Magnetic Seizure Therapy as Effective as Electroconvulsive Therapy for Treating Depression


Research Highlights

Major depression is one of the most common mental illnesses in the United States, with an estimated 21 million US adults experiencing a depressive episode in 2021. Medication and therapy are often used to treat depression, but it is not works for everyone.

Electroconvulsive therapy (ECT) is a treatment used when people have not found relief from depression symptoms through other treatments. In ECT, an electric current is used to induce widespread seizure activity in the brain. Deprivation leads to chemical changes in the brain that relieve symptoms of depression. Although ECT is effective in reducing symptoms of depression, some people experience memory loss after treatment, especially the loss of memories about their personal history (called autobiographical memories). Sometimes, these memory problems can be severe.

Magnetic seizure therapy (MST) is a newer treatment being studied for depression. It is designed to have all the benefits and fewer of the memory and cognitive effects seen with ECT. In MST, a magnetic coil is held against the scalp. The magnetic coil induces seizures in the brain that are more localized and milder than those created during ECT.

What did the researchers do?

Sarah H. Lisanby, MD, Director of the Noninvasive Neuromodulation Unit in the Experimental Therapeutics and Pathophysiology Branch at the National Institute of Mental Health, and colleagues tested the effectiveness of MST versus ECT for treating depressive symptoms.

The study included 73 participants between the ages of 18 and 90 who had experienced a major depressive episode and were referred for ECT treatment. Participants were randomly assigned to receive ECT (38 participants) or MST (35 participants) three times a week until they achieved remission or until their response to treatment increased.

Model of the electric field induced in the brain with MST and ECT. Credit: This is an open access article distributed under the terms of the CC-BY license. 2023 Deng ZD et al. JAMA Psychiatry.

Clinicians assessed participants for depressive symptoms at the start of the study (before treatment), on the morning of each treatment session, 24 to 72 hours after each treatment session, and twice per month at within 2 months after treatment and once a month thereafter for the duration of the study.

Clinicians also measured the patients’ cognitive abilities at the start of the study and 72 hours after the last treatment session. After each treatment session, participants were asked to rate the presence and severity of possible side effects, such as headache, nausea, dry mouth, muscle pain, confusion, and memory problems.

What are the results of the clinical trial?

Of the participants who completed the full course of treatment (24 for ECT and 29 for MST), 60.4% showed a significant decrease in depressive symptoms, and 43.4% achieved depression remission. When the researchers looked at the effect of MST and ECT treatment on all study participants who completed some treatment along with those who completed the full treatment, they found that 46.6% showed a significant decrease in depressive symptoms and 31.5% achieved complete depression remission.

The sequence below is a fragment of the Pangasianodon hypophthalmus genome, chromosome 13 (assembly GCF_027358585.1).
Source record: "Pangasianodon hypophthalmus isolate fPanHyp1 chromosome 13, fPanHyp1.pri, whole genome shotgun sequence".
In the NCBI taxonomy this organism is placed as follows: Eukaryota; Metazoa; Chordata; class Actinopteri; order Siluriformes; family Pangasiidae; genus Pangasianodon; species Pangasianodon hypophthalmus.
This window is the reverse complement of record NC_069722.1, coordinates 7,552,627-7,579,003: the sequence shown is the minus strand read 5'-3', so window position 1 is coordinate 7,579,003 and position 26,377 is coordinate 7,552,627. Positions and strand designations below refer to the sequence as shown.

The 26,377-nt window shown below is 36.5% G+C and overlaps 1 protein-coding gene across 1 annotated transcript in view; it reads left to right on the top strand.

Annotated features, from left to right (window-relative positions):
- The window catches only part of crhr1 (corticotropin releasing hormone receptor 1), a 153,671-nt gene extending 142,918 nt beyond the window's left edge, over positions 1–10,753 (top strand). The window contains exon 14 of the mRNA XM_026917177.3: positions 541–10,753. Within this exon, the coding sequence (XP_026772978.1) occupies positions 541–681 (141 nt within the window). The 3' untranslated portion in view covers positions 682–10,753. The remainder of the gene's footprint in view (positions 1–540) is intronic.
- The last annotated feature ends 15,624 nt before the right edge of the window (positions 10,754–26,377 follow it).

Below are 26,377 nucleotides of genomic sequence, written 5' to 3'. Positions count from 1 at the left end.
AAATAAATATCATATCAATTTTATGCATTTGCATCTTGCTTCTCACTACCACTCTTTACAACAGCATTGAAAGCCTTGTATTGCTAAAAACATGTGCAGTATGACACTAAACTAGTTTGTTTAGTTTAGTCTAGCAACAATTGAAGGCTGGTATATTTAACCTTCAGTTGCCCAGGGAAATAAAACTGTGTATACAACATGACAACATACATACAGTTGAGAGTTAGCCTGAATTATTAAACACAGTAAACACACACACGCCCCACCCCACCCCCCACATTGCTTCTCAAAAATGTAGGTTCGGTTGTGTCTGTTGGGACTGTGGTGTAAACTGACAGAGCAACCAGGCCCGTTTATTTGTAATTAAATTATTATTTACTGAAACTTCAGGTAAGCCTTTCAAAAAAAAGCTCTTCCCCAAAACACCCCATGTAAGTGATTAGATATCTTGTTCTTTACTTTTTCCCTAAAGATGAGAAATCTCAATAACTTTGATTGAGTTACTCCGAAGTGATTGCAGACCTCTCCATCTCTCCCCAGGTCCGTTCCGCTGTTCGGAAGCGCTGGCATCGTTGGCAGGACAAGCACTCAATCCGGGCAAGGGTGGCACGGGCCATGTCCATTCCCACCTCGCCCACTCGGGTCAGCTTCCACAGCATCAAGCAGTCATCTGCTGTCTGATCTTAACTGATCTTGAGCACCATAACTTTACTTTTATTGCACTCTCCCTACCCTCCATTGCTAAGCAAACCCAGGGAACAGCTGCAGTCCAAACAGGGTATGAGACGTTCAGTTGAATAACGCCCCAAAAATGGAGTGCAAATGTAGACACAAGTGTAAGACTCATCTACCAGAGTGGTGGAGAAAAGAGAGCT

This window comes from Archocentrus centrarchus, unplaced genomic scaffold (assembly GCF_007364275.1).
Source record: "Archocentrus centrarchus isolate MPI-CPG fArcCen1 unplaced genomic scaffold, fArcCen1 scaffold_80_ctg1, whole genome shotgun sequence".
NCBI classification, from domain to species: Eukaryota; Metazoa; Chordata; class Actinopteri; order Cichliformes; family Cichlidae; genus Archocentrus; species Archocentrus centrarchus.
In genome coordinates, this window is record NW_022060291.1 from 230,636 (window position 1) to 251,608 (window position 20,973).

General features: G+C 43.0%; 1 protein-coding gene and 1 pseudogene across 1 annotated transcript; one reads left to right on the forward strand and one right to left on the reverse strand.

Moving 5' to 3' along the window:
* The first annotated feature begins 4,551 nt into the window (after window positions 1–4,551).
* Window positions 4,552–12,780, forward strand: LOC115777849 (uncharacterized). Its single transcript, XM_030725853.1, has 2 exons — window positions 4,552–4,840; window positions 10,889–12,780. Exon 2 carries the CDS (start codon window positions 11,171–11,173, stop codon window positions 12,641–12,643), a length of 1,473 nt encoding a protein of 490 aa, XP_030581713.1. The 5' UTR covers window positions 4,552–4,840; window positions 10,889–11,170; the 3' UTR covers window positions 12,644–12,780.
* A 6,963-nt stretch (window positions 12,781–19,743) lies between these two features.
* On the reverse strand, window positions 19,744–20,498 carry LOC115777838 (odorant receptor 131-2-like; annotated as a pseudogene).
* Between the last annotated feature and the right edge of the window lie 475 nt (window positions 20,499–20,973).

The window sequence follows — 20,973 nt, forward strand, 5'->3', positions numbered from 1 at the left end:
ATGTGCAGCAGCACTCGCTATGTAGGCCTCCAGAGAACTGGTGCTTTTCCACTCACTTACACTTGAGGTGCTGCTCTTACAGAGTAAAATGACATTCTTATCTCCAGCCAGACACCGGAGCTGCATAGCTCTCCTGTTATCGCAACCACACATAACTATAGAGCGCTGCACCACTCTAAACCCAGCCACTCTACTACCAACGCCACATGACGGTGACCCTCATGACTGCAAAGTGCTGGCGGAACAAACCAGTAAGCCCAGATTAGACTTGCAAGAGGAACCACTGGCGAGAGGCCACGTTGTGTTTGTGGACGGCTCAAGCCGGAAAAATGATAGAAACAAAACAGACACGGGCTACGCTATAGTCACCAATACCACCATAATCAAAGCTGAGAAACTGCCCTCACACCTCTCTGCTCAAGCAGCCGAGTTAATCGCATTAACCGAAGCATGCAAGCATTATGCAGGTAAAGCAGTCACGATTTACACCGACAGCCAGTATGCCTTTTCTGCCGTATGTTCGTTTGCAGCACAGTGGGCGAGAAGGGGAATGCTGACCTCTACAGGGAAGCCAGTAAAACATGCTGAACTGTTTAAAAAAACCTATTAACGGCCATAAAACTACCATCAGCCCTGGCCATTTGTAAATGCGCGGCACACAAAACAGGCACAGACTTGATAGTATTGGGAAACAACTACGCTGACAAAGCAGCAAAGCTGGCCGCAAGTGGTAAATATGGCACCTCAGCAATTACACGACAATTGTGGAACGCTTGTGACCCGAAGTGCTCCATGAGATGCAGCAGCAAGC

Mean severity of subjective adverse effects and percentage of participants experiencing them for ECT and MST.  Credit: This is an open access article distributed under the terms of the CC-BY License.  2023 Deng ZD et al.  JAMA Psychiatry.

Mean severity of subjective adverse effects and percentage of participants experiencing them for ECT and MST. Credit: This is an open access article distributed under the terms of the CC-BY License. 2023 Deng ZD et al. JAMA Psychiatry.

The researchers found no significant differences in symptom reduction or remission between the ECT and MST groups, indicating that the treatments were equally effective in relieving depressive symptoms. Participants in the ECT group achieved remission of depression slightly (between 6 and 7 sessions) than the MST group (9 sessions). The antidepressant benefit of both treatments lasted up to 6 months after the last treatment session.

Patients receiving ECT reported more severe headaches, nausea, muscle pain, confusion, and disorientation than participants receiving MST. While global cognitive function remained intact for participants receiving either treatment, patients receiving MST demonstrated greater recall and specificity of autobiographical memories and recovered cognitive orientation after treatment more quickly than those receiving participants receiving ECT.

What do these findings mean?

Clinical trials have found MST to be just as effective in reducing depressive symptoms as ultrabrief right unilateral ECT, the safest form of ECT currently available. MST reduced depressive symptoms for up to 6 months and had fewer side effects than ECT. The improved autobiographical memory performance and faster cognitive orientation seen following MST treatment suggests that it provides a high level of cognitive safety for participants.

The findings show the promise of MST. Larger trials are currently underway to better understand the comparison between MST and ECT and to learn how best to optimize MST delivery and dosing.

Reference

Deng, Z.-D., Luber, B., McClintock, SM, Weiner, RD, Husain, MN, Lisanby, SH (2023). Clinical outcomes of magnetic seizure therapy versus electroconvulsive therapy for major depressive episode: A randomized clinical trial. JAMA Psychiatry. https://doi.org/10.1001/jamapsychiatry.2023.4599

Grants

MH087739MH002955TR001115

Clinical trial

NCT00488748

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Image Source : www.nimh.nih.gov

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